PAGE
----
6. Wouldn't it depend on the type of book? Children's books seem like a good venue, and maybe some textbooks or academic books. Also perhaps for some of those stories where the reader can choose or influence the outcome. But I don't see it for myself. There are so many good books where the pleasure of reading is all I need or have time for. Good question.

  7. For children's books or young readers, they'd probably think it was cool.

    I buy books to read books. That's all I want.

    lol Does that make me sound grumpy?

    In Which We Start Anew

  8. It would really depend on the kind of book. I wouldn't need all the extra in a novel, but a book on movies or a band would be cool with additional features. I get several magazines as apps now and it's wild what can be included.

  9. Sounds like fun, but I'm afraid it would take me a long time to do one, unless I hired out.

    Morgan Mandel

  10. The thing I like about books is that you don't have commercial breaks and aren't bombarded with advertising so you can read without interruption. Having games and interaction seems to defeat this. I wouldn't be interested.

  11. I don't think I'd like any of these in my fiction, but for nonfiction (research, fun, text books..) I think it would be great! :)

  12. I can see the benefit for kids books. There could be learning concepts involved to move the story forward or to change direction for multiple endings. But I'm not so sure for adult books. I do not want to have to do something to move the book along except to turn the page.

  13. I love the concept. Imagine Harry Potter this way!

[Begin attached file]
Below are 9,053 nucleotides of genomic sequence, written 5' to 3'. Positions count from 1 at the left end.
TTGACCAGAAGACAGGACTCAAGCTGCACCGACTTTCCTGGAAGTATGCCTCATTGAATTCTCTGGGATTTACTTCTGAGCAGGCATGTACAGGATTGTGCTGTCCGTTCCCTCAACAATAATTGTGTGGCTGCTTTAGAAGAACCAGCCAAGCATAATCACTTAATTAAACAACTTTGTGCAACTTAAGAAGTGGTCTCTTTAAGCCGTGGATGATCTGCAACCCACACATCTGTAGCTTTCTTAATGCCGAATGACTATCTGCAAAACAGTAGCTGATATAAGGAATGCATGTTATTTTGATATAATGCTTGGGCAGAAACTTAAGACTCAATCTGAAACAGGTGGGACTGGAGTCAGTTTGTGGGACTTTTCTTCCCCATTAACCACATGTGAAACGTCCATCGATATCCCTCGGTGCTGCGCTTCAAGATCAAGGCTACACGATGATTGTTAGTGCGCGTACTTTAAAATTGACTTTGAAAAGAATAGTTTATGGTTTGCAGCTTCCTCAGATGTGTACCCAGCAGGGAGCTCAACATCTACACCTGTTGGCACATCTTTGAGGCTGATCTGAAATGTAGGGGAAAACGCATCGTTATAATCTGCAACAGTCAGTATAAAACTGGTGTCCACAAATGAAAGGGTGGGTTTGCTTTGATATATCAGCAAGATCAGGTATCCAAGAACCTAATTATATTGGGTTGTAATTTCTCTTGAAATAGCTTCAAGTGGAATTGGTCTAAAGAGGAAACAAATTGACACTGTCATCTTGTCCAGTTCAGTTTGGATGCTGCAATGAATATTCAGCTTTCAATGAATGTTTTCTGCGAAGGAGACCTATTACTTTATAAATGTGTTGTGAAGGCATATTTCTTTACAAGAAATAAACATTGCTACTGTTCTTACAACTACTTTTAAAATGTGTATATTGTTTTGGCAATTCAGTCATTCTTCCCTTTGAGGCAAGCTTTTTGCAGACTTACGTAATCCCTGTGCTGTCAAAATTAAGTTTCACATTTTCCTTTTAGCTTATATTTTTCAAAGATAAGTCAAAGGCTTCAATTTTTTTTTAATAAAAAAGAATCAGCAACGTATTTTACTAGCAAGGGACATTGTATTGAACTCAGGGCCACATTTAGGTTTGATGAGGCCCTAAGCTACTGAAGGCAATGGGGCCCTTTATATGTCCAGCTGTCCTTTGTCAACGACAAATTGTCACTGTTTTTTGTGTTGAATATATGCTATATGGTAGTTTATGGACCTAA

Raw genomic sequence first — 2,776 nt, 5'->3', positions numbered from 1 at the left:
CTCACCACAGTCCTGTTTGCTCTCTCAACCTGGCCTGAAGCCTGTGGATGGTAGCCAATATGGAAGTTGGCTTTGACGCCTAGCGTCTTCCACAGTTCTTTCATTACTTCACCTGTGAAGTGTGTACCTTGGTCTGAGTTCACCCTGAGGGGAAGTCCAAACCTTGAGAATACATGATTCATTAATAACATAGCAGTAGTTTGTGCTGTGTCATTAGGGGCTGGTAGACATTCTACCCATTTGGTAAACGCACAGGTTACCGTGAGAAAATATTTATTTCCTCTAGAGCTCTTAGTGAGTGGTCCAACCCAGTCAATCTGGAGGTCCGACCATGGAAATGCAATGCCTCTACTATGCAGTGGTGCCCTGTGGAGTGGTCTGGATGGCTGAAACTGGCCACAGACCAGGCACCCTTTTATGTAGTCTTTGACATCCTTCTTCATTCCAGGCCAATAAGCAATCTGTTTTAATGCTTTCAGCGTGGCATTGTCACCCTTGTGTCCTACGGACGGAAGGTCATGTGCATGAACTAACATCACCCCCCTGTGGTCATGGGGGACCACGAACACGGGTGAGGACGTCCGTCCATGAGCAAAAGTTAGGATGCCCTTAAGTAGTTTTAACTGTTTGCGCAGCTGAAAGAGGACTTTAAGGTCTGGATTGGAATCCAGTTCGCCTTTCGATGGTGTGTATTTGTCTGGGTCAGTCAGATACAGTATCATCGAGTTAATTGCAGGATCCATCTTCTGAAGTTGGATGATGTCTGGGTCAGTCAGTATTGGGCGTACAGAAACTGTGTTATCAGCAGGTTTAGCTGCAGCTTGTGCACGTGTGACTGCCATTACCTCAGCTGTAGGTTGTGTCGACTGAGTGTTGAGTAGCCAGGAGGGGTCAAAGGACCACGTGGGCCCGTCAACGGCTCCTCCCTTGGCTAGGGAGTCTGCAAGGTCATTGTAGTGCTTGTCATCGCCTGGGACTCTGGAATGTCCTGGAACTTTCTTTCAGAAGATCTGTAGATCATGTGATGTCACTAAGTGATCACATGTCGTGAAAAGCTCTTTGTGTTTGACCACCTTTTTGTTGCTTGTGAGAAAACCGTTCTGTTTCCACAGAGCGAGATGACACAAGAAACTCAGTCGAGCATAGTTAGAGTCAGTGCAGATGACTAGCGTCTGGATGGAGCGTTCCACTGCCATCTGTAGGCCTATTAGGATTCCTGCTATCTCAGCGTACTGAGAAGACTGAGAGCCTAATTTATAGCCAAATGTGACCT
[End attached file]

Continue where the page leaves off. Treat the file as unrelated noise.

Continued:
14. Leslea, I see your point, but it brings me back around to my initial reaction: a book with interactive or sideways bits is a different sort of animal.

    The app of a book is the imagination of a reader. The point of reading a book is to lose yourself and let the author take you by the hand and lead you through his/her structuring of a narrative.

    That said, an appbook, while not the same, could be an awesome experience in its own right.

    It would be cool to be able to choose. It would be cool to be able to pay a lower amount for a book, a higher amount for an appbook, or a small additional amount to upgrade from a book to the app.

    Harry Potter AS A BOOK is a trip! The app, like the movies, would build on the experience of the reader with the text.

    That's my fifteen cents' worth! lol

    Marian Allen
    Fantasies, mysteries, comedies, recipes

  15. Little Pickle Press is putting all their picture books into app format. They are way ahead of the game. They just stood up against Disney at Bologna Children's Book Fair in their new digital category and recently took an Appy Award home. Bob, you're correct. For illustrated books, apps are terrific. Newest and incredibly enhanced app from LPP is Your Fantastic Elastic Brain with about 50 interactive projects built in. Amazing stuff. In Europe, apps are the way to go for e-books.

  16. Way to go, Little Pickle Press!!

  17. It is cool for children’s picture books and there are a lot of possibilities in textbooks, how to books etc. But I don’t think I would enjoy too much of this in novels. I think it would bounce you out of the story. Having said that, someone will do it brilliantly where it moves the story forward.

  18. I agree George with everything you said, including that someone will do it so well that we'll be wrong.